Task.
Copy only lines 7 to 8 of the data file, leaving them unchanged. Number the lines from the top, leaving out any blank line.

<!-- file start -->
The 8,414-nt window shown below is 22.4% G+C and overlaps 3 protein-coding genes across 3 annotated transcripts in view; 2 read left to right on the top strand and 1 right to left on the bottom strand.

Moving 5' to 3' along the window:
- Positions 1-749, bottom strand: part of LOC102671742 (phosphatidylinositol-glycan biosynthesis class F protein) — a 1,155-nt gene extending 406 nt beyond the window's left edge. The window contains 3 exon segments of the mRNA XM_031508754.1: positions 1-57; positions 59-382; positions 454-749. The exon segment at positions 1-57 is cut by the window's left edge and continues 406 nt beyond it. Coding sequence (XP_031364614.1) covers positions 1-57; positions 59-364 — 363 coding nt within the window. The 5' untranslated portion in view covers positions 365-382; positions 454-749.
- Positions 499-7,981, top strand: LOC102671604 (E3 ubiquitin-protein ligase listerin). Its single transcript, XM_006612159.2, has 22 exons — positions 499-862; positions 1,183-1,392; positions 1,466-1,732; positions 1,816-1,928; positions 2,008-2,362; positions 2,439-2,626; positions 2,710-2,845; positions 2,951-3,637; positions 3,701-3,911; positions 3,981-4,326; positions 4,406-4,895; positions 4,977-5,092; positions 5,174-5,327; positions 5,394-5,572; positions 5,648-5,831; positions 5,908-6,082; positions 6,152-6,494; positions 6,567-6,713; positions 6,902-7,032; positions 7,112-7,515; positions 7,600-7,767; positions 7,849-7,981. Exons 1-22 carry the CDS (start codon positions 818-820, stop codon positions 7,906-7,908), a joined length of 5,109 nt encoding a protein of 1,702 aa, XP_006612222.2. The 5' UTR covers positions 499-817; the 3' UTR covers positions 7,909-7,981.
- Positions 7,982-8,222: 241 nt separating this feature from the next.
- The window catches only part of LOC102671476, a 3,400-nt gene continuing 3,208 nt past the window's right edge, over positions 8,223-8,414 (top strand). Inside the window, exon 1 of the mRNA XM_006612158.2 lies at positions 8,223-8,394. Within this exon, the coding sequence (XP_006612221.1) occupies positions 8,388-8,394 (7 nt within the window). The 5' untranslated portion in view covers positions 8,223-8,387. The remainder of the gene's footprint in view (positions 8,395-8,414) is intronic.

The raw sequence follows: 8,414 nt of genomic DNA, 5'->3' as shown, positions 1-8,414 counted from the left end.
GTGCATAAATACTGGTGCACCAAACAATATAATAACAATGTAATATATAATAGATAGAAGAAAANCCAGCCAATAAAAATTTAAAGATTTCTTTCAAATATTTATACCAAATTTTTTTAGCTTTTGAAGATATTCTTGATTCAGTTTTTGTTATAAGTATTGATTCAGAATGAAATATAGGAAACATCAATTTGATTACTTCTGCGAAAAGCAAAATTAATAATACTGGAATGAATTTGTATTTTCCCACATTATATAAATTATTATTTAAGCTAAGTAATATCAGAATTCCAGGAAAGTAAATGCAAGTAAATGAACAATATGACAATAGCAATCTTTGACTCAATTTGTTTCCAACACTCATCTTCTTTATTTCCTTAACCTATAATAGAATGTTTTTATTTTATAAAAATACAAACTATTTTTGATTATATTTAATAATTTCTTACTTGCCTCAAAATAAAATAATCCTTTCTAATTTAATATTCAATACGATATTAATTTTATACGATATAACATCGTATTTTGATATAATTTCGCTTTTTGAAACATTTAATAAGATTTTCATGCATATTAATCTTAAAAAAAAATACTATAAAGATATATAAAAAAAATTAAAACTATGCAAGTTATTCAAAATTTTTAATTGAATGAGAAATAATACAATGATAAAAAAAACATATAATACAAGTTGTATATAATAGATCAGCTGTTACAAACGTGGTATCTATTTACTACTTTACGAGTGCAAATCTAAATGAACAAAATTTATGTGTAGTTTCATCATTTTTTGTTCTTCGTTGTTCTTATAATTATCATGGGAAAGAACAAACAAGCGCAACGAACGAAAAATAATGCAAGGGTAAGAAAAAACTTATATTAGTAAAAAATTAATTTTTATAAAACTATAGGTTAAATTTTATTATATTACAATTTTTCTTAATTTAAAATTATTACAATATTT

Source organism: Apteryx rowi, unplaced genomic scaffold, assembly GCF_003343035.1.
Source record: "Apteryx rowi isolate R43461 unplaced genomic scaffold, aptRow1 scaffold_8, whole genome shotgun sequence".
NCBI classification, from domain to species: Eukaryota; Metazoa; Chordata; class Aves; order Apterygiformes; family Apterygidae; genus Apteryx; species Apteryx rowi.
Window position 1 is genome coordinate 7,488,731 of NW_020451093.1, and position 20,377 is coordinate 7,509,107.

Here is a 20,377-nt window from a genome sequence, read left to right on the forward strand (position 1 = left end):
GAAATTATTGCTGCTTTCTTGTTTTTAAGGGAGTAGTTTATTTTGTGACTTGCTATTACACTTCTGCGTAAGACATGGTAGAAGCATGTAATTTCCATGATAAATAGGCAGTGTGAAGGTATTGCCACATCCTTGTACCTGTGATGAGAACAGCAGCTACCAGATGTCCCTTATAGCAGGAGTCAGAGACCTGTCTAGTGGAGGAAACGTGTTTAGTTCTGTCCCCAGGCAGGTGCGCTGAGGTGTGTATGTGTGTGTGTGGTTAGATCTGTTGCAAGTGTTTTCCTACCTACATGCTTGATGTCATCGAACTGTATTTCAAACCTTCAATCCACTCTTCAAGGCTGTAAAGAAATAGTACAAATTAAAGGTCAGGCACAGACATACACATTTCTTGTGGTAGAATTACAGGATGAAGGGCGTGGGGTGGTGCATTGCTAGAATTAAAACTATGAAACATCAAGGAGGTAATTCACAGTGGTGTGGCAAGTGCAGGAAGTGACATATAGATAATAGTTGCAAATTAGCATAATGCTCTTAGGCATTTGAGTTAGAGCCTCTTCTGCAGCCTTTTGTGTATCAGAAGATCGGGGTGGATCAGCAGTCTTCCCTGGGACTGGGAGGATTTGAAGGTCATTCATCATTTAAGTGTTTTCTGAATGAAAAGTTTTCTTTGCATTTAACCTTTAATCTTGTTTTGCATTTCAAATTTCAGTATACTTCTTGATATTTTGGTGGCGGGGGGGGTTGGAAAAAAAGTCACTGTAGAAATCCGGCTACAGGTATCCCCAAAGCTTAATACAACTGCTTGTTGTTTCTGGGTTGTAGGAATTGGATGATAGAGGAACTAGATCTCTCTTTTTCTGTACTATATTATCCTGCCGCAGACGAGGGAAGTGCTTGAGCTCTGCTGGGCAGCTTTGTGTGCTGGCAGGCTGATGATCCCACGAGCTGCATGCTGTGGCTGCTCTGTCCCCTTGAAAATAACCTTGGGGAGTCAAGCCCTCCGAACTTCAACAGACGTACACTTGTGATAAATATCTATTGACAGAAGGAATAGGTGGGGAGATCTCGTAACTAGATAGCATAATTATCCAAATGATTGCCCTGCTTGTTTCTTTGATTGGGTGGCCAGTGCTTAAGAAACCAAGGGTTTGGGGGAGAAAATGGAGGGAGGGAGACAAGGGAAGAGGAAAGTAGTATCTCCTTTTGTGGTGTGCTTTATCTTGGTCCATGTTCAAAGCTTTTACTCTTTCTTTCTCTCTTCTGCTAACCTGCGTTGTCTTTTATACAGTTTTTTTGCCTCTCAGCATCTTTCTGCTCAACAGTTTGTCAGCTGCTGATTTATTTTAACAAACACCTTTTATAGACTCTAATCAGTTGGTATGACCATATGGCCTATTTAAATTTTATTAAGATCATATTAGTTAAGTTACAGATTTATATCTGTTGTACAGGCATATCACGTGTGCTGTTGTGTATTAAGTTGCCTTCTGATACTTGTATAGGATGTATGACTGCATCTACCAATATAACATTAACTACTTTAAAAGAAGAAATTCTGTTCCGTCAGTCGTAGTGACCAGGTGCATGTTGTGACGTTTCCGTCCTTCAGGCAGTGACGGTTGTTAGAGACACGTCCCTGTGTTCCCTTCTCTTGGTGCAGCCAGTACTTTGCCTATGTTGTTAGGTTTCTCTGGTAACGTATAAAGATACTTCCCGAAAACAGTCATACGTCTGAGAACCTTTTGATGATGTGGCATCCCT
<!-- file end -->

The raw sequence follows: 8,414 nt of genomic DNA, 5'->3' as shown, positions 1-8,414 counted from the left end.
GTGCATAAATACTGGTGCACCAAACAATATAATAACAATGTAATATATAATAGATAGAAGAAAANCCAGCCAATAAAAATTTAAAGATTTCTTTCAAATATTTATACCAAATTTTTTTAGCTTTTGAAGATATTCTTGATTCAGTTTTTGTTATAAGTATTGATTCAGAATGAAATATAGGAAACATCAATTTGATTACTTCTGCGAAAAGCAAAATTAATAATACTGGAATGAATTTGTATTTTCCCACATTATATAAATTATTATTTAAGCTAAGTAATATCAGAATTCCAGGAAAGTAAATGCAAGTAAATGAACAATATGACAATAGCAATCTTTGACTCAATTTGTTTCCAACACTCATCTTCTTTATTTCCTTAACCTATAATAGAATGTTTTTATTTTATAAAAATACAAACTATTTTTGATTATATTTAATAATTTCTTACTTGCCTCAAAATAAAATAATCCTTTCTAATTTAATATTCAATACGATATTAATTTTATACGATATAACATCGTATTTTGATATAATTTCGCTTTTTGAAACATTTAATAAGATTTTCATGCATATTAATCTTAAAAAAAAATACTATAAAGATATATAAAAAAAATTAAAACTATGCAAGTTATTCAAAATTTTTAATTGAATGAGAAATAATACAATGATAAAAAAAACATATAATACAAGTTGTATATAATAGATCAGCTGTTACAAACGTGGTATCTATTTACTACTTTACGAGTGCAAATCTAAATGAACAAAATTTATGTGTAGTTTCATCATTTTTTGTTCTTCGTTGTTCTTATAATTATCATGGGAAAGAACAAACAAGCGCAACGAACGAAAAATAATGCAAGGGTAAGAAAAAACTTATATTAGTAAAAAATTAATTTTTATAAAACTATAGGTTAAATTTTATTATATTACAATTTTTCTTAATTTAAAATTATTACAATATTT